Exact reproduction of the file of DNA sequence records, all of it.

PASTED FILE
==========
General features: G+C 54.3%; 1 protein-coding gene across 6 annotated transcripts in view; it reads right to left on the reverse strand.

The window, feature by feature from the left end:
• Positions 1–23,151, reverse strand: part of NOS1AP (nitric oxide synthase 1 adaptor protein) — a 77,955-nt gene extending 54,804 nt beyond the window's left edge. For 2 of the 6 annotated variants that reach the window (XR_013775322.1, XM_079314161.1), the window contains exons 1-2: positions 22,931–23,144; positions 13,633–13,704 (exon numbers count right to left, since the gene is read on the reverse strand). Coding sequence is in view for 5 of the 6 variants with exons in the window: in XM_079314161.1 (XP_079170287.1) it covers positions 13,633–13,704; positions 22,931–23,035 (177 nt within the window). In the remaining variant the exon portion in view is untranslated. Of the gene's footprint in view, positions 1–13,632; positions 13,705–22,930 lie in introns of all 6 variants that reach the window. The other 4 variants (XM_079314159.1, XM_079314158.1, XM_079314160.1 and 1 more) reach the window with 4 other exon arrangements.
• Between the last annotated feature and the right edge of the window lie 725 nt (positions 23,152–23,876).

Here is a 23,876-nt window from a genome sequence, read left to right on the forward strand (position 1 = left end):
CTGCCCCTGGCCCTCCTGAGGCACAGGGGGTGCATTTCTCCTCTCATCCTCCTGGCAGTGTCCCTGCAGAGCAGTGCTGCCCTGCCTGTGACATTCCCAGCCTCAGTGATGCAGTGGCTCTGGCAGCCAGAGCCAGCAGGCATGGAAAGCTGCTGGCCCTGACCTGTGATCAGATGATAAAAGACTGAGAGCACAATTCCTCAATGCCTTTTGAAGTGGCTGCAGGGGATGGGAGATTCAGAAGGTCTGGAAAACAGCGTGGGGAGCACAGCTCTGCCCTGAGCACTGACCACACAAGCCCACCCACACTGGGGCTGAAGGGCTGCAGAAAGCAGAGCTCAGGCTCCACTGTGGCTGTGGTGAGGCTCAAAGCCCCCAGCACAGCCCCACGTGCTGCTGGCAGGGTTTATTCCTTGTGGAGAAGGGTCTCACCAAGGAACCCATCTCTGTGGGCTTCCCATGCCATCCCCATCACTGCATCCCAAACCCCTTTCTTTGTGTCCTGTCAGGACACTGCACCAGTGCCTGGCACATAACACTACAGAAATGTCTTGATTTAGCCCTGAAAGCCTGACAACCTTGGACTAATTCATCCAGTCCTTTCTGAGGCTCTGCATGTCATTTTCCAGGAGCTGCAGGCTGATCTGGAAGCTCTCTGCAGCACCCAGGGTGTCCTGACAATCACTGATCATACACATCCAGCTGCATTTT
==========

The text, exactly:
General features: G+C 54.3%; 1 protein-coding gene across 6 annotated transcripts in view; it reads right to left on the reverse strand.

The window, feature by feature from the left end:
• Positions 1–23,151, reverse strand: part of NOS1AP (nitric oxide synthase 1 adaptor protein) — a 77,955-nt gene extending 54,804 nt beyond the window's left edge. For 2 of the 6 annotated variants that reach the window (XR_013775322.1, XM_079314161.1), the window contains exons 1-2: positions 22,931–23,144; positions 13,633–13,704 (exon numbers count right to left, since the gene is read on the reverse strand). Coding sequence is in view for 5 of the 6 variants with exons in the window: in XM_079314161.1 (XP_079170287.1) it covers positions 13,633–13,704; positions 22,931–23,035 (177 nt within the window). In the remaining variant the exon portion in view is untranslated. Of the gene's footprint in view, positions 1–13,632; positions 13,705–22,930 lie in introns of all 6 variants that reach the window. The other 4 variants (XM_079314159.1, XM_079314158.1, XM_079314160.1 and 1 more) reach the window with 4 other exon arrangements.
• Between the last annotated feature and the right edge of the window lie 725 nt (positions 23,152–23,876).

Here is a 23,876-nt window from a genome sequence, read left to right on the forward strand (position 1 = left end):
CTGCCCCTGGCCCTCCTGAGGCACAGGGGGTGCATTTCTCCTCTCATCCTCCTGGCAGTGTCCCTGCAGAGCAGTGCTGCCCTGCCTGTGACATTCCCAGCCTCAGTGATGCAGTGGCTCTGGCAGCCAGAGCCAGCAGGCATGGAAAGCTGCTGGCCCTGACCTGTGATCAGATGATAAAAGACTGAGAGCACAATTCCTCAATGCCTTTTGAAGTGGCTGCAGGGGATGGGAGATTCAGAAGGTCTGGAAAACAGCGTGGGGAGCACAGCTCTGCCCTGAGCACTGACCACACAAGCCCACCCACACTGGGGCTGAAGGGCTGCAGAAAGCAGAGCTCAGGCTCCACTGTGGCTGTGGTGAGGCTCAAAGCCCCCAGCACAGCCCCACGTGCTGCTGGCAGGGTTTATTCCTTGTGGAGAAGGGTCTCACCAAGGAACCCATCTCTGTGGGCTTCCCATGCCATCCCCATCACTGCATCCCAAACCCCTTTCTTTGTGTCCTGTCAGGACACTGCACCAGTGCCTGGCACATAACACTACAGAAATGTCTTGATTTAGCCCTGAAAGCCTGACAACCTTGGACTAATTCATCCAGTCCTTTCTGAGGCTCTGCATGTCATTTTCCAGGAGCTGCAGGCTGATCTGGAAGCTCTCTGCAGCACCCAGGGTGTCCTGACAATCACTGATCATACACATCCAGCTGCATTTT